Duke’s Waikīkī’s Classic Hula Pie Dessert Is a Milkshake Now
Fact: It’s impossible to walk around eating a Hula Pie. But how does the Hula Pie Shake compare?
A curious thing happened while I was walking through Waikīkī the other day: Five people who passed me were holding identical milkshakes. The tall plastic cups held what looked like vanilla ice cream swirled with chocolate and topped with whipped cream and crushed macadamia nuts. It looked like the perfect indulgence on a sweltering day. I had never seen it before. As a sweets fiend, I had to investigate.
It turns out the milkshake is a newish version of the iconic Hula Pie at Duke’s Waikīkī. I know the Hula Pie. It’s a towering slice of macadamia nut ice cream crowned with a chocolate fudge shell and crushed mac nuts, all sitting on a chocolate cookie crust ($13). Digging in produces the satisfaction of multiple flavors and textures in one ultra-sweet bite. And given the pie’s sheer size, it’s always fun because you’re sharing a slice. All good memories!
I order my own Hula Pie Shake ($9). I need to see for myself why five strangers within five minutes were indulging in this curiosity. Immediately, the whipped cream with its mac nut garnish catches my eye. The layers of vanilla mac nut ice cream and chocolate drizzle melting into each other create an ombre look that reminds me of a sugary sunset. And it all sits on a crushed Oreo base. I raise my eyebrows to get a better look. I’m already salivating.
I take a sip. The milkshake is thick. It’s what I call jaw-breakingly thick. My cheeks are practically turning inside out trying to suck it up the straw. Pro tip: Opt for a spoon instead of a straw.
I let the milkshake melt for a bit and sip the vanilla macadamia ice cream base. Right off the bat, I taste vanilla but not macadamia. It reminds me of the vanilla shake at Jack in the Box, that you can get for a fraction of this price. As a chocolate lover, I do enjoy the drizzle, which is comparable to the Hershey’s Genuine Chocolate Flavor Syrup you can buy at the supermarket. Don’t get me wrong, I love Jack in the Box’s vanilla shake and Hershey’s syrup. The pieces of macadamia nuts and crushed Oreos are my favorite part. They give it a great crunch. Overall, you get oozes of different flavors in your mouth, which to me is a godly experience.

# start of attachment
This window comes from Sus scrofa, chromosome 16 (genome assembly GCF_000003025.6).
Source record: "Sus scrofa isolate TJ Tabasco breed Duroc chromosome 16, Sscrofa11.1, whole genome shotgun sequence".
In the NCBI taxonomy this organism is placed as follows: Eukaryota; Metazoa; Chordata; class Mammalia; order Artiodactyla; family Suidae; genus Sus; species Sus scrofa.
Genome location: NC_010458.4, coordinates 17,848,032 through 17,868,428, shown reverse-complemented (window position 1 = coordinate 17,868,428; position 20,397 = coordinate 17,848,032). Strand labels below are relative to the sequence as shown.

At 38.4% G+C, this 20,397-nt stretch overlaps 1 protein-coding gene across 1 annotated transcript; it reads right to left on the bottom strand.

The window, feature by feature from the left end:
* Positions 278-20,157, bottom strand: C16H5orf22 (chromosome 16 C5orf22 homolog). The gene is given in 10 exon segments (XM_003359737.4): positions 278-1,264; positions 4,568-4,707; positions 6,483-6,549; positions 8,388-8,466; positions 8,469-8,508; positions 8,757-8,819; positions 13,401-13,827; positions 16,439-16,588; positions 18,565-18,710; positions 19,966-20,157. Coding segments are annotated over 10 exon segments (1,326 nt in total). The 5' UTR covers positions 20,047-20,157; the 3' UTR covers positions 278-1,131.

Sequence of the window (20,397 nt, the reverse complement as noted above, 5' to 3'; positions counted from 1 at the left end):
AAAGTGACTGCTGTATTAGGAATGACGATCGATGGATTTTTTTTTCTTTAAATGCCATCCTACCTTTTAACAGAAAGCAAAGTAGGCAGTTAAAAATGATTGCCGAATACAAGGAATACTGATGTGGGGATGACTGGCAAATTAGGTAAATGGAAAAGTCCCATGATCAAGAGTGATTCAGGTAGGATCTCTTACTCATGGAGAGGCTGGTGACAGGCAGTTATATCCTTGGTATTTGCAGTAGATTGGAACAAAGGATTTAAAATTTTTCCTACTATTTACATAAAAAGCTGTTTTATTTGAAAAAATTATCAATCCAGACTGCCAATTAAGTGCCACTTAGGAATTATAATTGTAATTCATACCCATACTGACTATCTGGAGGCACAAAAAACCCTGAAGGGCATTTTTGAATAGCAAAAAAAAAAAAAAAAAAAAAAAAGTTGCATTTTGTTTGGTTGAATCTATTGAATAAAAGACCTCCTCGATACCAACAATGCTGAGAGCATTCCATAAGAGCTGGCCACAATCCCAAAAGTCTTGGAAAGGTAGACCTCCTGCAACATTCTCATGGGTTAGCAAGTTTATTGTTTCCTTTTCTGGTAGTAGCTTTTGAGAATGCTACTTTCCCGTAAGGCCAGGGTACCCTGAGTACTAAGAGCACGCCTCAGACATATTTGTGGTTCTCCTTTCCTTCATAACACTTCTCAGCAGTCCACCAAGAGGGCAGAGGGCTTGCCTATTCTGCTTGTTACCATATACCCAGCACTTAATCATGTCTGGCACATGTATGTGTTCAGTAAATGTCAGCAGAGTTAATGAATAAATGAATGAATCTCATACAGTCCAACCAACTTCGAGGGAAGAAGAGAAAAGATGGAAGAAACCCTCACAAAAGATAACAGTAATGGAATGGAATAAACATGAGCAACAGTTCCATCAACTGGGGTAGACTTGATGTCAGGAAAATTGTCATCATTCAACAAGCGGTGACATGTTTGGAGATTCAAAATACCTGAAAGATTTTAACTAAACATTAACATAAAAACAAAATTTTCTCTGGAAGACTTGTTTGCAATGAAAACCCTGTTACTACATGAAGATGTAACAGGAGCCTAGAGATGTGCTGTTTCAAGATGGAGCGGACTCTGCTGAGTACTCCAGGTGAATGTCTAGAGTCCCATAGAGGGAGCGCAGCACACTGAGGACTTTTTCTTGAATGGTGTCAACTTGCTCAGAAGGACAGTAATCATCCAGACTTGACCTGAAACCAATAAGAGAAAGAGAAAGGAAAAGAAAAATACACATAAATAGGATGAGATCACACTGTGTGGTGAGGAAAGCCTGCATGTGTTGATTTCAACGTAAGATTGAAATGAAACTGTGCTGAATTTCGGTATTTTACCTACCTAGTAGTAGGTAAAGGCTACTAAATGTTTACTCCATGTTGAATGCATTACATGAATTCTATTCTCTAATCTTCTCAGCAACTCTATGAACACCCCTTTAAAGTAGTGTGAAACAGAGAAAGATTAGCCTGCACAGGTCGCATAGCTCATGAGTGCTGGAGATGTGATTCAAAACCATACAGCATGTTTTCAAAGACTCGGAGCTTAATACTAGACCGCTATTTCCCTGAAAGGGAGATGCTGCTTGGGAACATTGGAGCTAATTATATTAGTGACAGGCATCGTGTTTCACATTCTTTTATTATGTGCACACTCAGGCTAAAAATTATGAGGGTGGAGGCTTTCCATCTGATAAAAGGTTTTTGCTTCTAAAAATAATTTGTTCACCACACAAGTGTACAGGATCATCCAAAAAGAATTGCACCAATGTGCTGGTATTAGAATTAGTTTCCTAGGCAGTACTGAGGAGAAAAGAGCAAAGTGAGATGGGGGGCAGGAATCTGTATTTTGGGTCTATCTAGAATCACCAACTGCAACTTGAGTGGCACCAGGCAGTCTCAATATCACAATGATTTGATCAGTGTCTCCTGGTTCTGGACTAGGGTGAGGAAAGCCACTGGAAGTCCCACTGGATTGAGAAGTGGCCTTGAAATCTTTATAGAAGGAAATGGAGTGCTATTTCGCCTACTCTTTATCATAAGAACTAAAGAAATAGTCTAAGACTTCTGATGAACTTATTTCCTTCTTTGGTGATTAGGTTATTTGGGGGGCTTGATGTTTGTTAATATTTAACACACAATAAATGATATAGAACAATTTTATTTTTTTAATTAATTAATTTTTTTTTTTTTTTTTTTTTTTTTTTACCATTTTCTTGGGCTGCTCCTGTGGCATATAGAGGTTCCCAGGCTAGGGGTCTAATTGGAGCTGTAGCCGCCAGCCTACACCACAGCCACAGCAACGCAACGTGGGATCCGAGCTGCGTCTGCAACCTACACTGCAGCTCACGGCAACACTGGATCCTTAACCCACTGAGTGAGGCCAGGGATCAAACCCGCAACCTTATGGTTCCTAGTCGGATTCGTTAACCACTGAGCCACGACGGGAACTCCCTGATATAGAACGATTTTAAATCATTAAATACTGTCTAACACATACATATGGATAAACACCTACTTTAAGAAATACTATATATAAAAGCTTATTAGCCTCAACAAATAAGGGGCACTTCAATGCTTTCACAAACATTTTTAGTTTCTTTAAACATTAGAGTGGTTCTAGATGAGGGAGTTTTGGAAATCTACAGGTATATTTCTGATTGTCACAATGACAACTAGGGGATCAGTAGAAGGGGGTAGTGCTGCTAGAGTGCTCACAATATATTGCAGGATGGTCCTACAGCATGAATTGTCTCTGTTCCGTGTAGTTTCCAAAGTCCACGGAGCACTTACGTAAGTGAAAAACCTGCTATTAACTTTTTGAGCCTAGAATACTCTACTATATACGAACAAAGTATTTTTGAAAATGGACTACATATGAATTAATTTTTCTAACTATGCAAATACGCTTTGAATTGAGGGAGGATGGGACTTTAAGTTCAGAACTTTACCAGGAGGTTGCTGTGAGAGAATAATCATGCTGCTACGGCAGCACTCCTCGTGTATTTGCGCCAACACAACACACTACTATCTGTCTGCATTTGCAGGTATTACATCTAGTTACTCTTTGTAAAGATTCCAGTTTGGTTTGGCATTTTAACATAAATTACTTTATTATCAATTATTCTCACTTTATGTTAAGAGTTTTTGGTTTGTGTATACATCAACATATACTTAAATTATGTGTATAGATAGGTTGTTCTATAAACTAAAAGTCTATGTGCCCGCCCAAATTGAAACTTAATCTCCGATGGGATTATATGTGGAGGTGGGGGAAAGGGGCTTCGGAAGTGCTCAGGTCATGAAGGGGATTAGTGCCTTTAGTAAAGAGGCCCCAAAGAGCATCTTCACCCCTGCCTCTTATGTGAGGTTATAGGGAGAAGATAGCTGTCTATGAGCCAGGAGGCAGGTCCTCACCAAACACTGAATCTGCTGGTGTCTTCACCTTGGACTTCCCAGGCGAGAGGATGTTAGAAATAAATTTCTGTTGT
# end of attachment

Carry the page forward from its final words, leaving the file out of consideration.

At this point I need to know more. I call Dylan Ching, the mastermind behind the milkshake and vice president of operations at Duke’s parent company, TS Restaurants. “During COVID we were faced with the challenge of thinking, how do we do off-premise sales better?” he tells me. “We basically have one major dessert which is the Hula Pie, but it’s hard to travel with.” The milkshake was a logical choice for those who enjoy the Hula Pie but want something less messy for takeout.
I ask Ching how popular the milkshake is compared to the Hula Pie. “Anything that goes up against the Hula Pie is difficult,” he concedes. Despite this, Ching says he has seen a positive response from those who try the milkshake.
As for me personally, while I think this milkshake is delicious, it does not beat the sensation of digging into the Hula Pie. Though flavorful, it lacks the wow factor that makes the pie so emblematic of Duke’s Waikīkī. That’s just me. When I give the milkshake to my mom, who craves milkshakes daily, she lets out an audible “mmm” at her first sip. Is it good? I ask. She nods in excitement.
Everything considered, the milkshake is a great on-the-go option if you are an avid milkshake lover. It is the ideal, mess-free drink to walk around with on a scorching Hawaiian day. But if you are dining in and craving a dessert, I say ditch the milkshake and stick with the original Hula Pie.